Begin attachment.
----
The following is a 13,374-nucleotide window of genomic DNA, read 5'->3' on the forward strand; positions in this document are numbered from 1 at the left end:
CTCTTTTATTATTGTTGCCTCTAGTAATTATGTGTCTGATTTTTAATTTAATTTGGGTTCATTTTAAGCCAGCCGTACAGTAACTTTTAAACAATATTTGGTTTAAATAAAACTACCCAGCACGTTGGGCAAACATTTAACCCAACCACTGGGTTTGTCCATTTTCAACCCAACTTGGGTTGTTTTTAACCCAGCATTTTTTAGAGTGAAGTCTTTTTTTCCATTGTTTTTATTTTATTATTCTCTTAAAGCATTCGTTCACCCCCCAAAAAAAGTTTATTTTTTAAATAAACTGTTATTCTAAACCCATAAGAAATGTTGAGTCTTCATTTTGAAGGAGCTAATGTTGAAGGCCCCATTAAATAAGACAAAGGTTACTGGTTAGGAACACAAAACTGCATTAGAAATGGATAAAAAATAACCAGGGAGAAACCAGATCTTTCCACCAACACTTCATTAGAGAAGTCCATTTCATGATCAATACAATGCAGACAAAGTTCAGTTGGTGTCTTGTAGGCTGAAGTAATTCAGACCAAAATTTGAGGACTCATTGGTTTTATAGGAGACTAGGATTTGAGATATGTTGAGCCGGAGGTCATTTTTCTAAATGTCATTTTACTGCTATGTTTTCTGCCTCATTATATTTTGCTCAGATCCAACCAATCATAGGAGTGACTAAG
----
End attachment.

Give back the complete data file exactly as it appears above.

The following is a 13,374-nucleotide window of genomic DNA, read 5'->3' on the forward strand; positions in this document are numbered from 1 at the left end:
CTCTTTTATTATTGTTGCCTCTAGTAATTATGTGTCTGATTTTTAATTTAATTTGGGTTCATTTTAAGCCAGCCGTACAGTAACTTTTAAACAATATTTGGTTTAAATAAAACTACCCAGCACGTTGGGCAAACATTTAACCCAACCACTGGGTTTGTCCATTTTCAACCCAACTTGGGTTGTTTTTAACCCAGCATTTTTTAGAGTGAAGTCTTTTTTTCCATTGTTTTTATTTTATTATTCTCTTAAAGCATTCGTTCACCCCCCAAAAAAAGTTTATTTTTTAAATAAACTGTTATTCTAAACCCATAAGAAATGTTGAGTCTTCATTTTGAAGGAGCTAATGTTGAAGGCCCCATTAAATAAGACAAAGGTTACTGGTTAGGAACACAAAACTGCATTAGAAATGGATAAAAAATAACCAGGGAGAAACCAGATCTTTCCACCAACACTTCATTAGAGAAGTCCATTTCATGATCAATACAATGCAGACAAAGTTCAGTTGGTGTCTTGTAGGCTGAAGTAATTCAGACCAAAATTTGAGGACTCATTGGTTTTATAGGAGACTAGGATTTGAGATATGTTGAGCCGGAGGTCATTTTTCTAAATGTCATTTTACTGCTATGTTTTCTGCCTCATTATATTTTGCTCAGATCCAACCAATCATAGGAGTGACTAAG